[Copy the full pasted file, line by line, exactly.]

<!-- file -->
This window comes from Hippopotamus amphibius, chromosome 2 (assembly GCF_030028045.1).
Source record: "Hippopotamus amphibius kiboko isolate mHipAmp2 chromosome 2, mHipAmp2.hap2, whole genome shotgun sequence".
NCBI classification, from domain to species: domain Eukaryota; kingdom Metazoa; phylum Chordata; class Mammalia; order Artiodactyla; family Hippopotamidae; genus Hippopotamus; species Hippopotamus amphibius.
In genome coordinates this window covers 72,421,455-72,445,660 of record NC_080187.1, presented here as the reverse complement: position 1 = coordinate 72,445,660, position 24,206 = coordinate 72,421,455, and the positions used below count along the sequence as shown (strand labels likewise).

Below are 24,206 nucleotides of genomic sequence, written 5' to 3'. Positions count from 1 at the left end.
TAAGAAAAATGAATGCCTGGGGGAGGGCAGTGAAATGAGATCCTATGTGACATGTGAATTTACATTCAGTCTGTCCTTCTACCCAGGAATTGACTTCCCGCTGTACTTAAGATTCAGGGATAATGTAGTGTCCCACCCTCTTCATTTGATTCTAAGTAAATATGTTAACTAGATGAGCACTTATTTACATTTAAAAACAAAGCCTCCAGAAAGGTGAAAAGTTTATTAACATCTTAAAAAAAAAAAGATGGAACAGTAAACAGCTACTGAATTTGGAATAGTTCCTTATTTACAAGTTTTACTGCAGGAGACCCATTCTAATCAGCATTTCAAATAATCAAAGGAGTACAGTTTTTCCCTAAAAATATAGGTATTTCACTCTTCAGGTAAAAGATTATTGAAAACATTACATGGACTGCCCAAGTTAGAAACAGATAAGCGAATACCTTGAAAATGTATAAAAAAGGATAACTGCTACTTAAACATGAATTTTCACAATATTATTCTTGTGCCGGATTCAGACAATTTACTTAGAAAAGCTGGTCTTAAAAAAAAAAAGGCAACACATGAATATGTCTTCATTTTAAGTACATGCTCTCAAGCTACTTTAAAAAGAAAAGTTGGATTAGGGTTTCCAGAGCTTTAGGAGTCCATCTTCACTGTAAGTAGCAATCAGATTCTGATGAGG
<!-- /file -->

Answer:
This window comes from Hippopotamus amphibius, chromosome 2 (assembly GCF_030028045.1).
Source record: "Hippopotamus amphibius kiboko isolate mHipAmp2 chromosome 2, mHipAmp2.hap2, whole genome shotgun sequence".
NCBI classification, from domain to species: domain Eukaryota; kingdom Metazoa; phylum Chordata; class Mammalia; order Artiodactyla; family Hippopotamidae; genus Hippopotamus; species Hippopotamus amphibius.
In genome coordinates this window covers 72,421,455-72,445,660 of record NC_080187.1, presented here as the reverse complement: position 1 = coordinate 72,445,660, position 24,206 = coordinate 72,421,455, and the positions used below count along the sequence as shown (strand labels likewise).

Below are 24,206 nucleotides of genomic sequence, written 5' to 3'. Positions count from 1 at the left end.
TAAGAAAAATGAATGCCTGGGGGAGGGCAGTGAAATGAGATCCTATGTGACATGTGAATTTACATTCAGTCTGTCCTTCTACCCAGGAATTGACTTCCCGCTGTACTTAAGATTCAGGGATAATGTAGTGTCCCACCCTCTTCATTTGATTCTAAGTAAATATGTTAACTAGATGAGCACTTATTTACATTTAAAAACAAAGCCTCCAGAAAGGTGAAAAGTTTATTAACATCTTAAAAAAAAAAAGATGGAACAGTAAACAGCTACTGAATTTGGAATAGTTCCTTATTTACAAGTTTTACTGCAGGAGACCCATTCTAATCAGCATTTCAAATAATCAAAGGAGTACAGTTTTTCCCTAAAAATATAGGTATTTCACTCTTCAGGTAAAAGATTATTGAAAACATTACATGGACTGCCCAAGTTAGAAACAGATAAGCGAATACCTTGAAAATGTATAAAAAAGGATAACTGCTACTTAAACATGAATTTTCACAATATTATTCTTGTGCCGGATTCAGACAATTTACTTAGAAAAGCTGGTCTTAAAAAAAAAAAGGCAACACATGAATATGTCTTCATTTTAAGTACATGCTCTCAAGCTACTTTAAAAAGAAAAGTTGGATTAGGGTTTCCAGAGCTTTAGGAGTCCATCTTCACTGTAAGTAGCAATCAGATTCTGATGAGG